ENGL-145-01 Muslims and Jews in Renaissance Drama
Fall for 2009-2010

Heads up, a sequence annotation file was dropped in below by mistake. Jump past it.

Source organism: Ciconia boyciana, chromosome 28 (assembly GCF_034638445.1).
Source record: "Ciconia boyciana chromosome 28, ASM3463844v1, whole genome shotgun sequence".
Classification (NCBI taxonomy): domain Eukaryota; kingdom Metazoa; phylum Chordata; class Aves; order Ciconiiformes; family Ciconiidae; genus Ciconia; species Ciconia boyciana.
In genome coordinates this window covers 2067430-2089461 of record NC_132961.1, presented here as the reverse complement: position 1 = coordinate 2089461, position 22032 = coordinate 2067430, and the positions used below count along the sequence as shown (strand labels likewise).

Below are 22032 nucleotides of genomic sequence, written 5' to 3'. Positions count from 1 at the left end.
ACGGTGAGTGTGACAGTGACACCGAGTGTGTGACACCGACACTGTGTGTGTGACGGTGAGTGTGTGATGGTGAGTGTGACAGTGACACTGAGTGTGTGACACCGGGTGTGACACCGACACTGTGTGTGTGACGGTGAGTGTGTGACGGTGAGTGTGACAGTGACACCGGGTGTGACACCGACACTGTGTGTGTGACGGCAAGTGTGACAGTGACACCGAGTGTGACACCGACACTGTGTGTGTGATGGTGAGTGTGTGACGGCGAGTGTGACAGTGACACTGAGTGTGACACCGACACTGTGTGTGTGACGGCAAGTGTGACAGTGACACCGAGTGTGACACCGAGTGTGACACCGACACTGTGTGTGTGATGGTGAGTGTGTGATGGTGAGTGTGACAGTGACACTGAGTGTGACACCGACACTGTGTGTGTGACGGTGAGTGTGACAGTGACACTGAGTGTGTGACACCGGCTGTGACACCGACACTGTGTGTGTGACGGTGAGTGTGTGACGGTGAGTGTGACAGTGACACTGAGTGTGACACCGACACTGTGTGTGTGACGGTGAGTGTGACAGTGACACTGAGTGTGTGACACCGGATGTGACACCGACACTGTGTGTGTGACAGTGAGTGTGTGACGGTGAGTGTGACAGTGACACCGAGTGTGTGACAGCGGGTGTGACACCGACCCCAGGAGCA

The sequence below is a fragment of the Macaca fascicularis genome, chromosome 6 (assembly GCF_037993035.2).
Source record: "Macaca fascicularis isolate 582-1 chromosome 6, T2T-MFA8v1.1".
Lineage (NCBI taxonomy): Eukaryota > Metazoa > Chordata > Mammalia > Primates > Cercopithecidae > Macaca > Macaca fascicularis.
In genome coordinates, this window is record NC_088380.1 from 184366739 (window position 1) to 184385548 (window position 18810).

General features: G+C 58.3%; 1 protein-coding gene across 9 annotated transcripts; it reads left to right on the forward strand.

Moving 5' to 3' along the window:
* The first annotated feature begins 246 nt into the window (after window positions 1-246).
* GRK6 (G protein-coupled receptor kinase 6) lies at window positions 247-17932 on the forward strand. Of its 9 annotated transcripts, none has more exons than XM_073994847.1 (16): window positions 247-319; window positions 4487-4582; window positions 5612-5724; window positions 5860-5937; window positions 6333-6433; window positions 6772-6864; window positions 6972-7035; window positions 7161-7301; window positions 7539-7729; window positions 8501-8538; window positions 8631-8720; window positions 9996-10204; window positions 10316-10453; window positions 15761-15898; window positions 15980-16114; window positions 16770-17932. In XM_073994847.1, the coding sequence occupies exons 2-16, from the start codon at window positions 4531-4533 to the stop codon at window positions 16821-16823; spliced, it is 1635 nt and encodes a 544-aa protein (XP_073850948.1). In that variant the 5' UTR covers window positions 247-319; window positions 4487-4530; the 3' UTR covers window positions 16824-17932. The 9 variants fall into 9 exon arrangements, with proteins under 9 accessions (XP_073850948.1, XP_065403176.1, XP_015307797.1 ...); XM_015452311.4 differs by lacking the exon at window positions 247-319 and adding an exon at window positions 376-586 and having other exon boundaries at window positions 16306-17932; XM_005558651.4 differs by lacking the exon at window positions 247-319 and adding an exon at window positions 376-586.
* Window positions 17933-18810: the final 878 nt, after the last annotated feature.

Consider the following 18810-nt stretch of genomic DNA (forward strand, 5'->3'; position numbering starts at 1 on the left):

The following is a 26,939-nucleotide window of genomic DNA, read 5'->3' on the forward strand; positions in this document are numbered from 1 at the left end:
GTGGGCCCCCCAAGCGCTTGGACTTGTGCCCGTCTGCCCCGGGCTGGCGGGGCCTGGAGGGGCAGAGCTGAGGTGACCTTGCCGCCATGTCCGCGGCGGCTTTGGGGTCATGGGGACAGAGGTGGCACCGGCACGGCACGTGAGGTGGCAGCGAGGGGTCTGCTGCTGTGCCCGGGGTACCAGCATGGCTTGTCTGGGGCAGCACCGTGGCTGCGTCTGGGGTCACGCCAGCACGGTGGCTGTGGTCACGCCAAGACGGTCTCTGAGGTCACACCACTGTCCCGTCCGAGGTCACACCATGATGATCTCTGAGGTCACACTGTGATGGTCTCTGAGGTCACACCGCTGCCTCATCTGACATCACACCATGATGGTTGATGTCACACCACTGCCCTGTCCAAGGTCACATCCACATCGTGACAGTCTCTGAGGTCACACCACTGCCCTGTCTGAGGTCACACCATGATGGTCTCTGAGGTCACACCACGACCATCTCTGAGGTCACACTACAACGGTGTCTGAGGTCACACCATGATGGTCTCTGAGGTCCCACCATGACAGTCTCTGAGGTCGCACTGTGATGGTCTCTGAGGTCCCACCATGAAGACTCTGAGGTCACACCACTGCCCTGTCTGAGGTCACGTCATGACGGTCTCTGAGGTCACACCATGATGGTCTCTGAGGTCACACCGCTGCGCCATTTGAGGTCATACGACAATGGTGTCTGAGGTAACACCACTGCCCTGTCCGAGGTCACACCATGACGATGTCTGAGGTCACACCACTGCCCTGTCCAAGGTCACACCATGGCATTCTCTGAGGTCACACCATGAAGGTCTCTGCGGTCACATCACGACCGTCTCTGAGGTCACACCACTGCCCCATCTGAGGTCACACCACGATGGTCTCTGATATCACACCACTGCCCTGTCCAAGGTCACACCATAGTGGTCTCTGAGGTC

How do we understand the frequent representation of Muslims and Jews in the plays of early modern England during a time in which neither group was officially permitted to live there? Why are Muslim and Jewish characters so often represented in the same plays? Are Jews and Muslims seen as sharing an important connection, or as relating to each other in significant ways? Do the substantial religious upheavals England following the Reformation, and the resulting struggles to define new religious identities, encourage the English to explore the ways in which they differ not only from other Christians but also non-Christians? In this course we will read sixteenth- and seventeenth-century English plays which represent some of these concerns in their accounts of two non-Christian religious traditions: Judaism and Islam. We will consider the significance of these representations both to discover what the English thought about religious difference as well as what these thoughts reveal about English culture. We will also attend to the ways in which representations of religious difference intersect with early modern ideas of race and gender.
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